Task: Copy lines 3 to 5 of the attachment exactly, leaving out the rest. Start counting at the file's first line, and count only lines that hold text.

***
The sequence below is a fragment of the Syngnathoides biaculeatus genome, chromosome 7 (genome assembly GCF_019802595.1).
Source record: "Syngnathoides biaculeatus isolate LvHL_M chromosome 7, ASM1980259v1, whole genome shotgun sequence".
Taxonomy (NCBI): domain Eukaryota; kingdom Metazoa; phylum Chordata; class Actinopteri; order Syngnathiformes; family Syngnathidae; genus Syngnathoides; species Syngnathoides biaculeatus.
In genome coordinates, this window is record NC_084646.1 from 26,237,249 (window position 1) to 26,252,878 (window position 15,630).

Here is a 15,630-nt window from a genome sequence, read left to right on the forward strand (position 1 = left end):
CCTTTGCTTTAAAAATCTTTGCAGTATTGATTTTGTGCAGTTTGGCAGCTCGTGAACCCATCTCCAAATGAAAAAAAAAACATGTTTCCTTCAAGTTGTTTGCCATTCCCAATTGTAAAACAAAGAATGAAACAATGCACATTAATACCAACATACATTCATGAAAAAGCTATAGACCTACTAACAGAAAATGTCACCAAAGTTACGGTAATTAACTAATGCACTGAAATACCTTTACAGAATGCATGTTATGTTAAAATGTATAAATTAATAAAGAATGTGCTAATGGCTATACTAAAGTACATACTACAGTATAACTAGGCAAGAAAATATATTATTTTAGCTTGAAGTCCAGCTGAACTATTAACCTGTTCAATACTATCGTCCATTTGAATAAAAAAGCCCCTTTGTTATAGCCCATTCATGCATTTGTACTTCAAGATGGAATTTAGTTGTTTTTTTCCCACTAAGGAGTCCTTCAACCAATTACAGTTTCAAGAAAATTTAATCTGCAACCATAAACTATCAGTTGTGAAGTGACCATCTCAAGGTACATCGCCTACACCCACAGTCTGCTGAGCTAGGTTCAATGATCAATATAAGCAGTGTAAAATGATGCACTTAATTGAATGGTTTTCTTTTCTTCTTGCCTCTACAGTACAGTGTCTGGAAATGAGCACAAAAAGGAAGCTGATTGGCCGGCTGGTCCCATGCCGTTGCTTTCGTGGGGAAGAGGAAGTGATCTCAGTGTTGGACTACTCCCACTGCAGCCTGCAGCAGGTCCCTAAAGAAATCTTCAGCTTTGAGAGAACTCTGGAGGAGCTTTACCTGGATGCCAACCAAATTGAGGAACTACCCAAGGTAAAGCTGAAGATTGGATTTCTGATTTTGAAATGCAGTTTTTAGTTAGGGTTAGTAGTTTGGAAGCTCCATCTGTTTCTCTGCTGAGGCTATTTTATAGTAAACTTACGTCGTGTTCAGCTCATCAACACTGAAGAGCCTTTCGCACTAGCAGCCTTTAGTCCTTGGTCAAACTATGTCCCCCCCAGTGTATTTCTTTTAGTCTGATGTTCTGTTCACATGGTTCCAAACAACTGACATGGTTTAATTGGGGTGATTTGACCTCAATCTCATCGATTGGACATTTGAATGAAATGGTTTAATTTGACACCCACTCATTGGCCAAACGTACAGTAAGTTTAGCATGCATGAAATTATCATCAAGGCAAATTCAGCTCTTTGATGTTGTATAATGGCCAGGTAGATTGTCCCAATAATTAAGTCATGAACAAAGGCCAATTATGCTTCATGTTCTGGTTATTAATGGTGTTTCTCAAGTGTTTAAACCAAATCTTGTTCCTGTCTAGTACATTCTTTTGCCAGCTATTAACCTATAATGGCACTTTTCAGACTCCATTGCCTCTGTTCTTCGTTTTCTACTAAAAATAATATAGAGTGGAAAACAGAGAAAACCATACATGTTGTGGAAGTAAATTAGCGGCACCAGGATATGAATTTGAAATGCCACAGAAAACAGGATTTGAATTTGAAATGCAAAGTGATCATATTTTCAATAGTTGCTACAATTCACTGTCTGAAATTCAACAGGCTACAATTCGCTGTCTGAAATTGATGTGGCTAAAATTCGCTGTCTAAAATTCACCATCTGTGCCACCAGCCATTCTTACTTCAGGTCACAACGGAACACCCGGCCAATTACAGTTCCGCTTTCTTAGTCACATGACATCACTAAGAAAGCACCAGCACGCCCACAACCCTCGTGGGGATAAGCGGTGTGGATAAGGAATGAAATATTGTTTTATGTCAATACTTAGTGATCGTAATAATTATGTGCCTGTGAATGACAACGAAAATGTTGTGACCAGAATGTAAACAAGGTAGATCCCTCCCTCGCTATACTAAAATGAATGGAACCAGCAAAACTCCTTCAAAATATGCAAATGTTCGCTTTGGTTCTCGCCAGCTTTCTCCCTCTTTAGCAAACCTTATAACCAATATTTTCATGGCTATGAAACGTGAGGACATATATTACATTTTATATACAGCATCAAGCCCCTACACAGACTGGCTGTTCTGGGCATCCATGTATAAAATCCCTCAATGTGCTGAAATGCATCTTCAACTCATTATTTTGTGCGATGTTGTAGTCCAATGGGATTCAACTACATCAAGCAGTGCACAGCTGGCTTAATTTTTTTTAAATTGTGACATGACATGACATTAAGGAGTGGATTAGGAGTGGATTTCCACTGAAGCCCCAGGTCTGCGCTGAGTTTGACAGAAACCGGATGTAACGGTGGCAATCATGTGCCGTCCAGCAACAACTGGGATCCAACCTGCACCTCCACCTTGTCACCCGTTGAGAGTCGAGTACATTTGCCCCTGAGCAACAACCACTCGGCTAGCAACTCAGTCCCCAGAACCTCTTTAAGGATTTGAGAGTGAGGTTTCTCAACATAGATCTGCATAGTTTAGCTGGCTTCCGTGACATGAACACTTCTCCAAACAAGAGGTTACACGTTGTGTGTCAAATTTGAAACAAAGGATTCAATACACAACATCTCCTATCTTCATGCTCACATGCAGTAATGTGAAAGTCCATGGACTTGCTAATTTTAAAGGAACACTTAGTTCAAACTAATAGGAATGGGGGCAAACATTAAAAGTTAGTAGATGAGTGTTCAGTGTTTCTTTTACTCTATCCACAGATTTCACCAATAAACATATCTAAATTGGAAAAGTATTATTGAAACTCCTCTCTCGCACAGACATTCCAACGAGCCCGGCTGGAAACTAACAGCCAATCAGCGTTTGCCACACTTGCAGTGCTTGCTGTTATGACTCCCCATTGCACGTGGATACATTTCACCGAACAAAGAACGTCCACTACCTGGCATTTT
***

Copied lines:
Taxonomy (NCBI): domain Eukaryota; kingdom Metazoa; phylum Chordata; class Actinopteri; order Syngnathiformes; family Syngnathidae; genus Syngnathoides; species Syngnathoides biaculeatus.
In genome coordinates, this window is record NC_084646.1 from 26,237,249 (window position 1) to 26,252,878 (window position 15,630).

Here is a 15,630-nt window from a genome sequence, read left to right on the forward strand (position 1 = left end):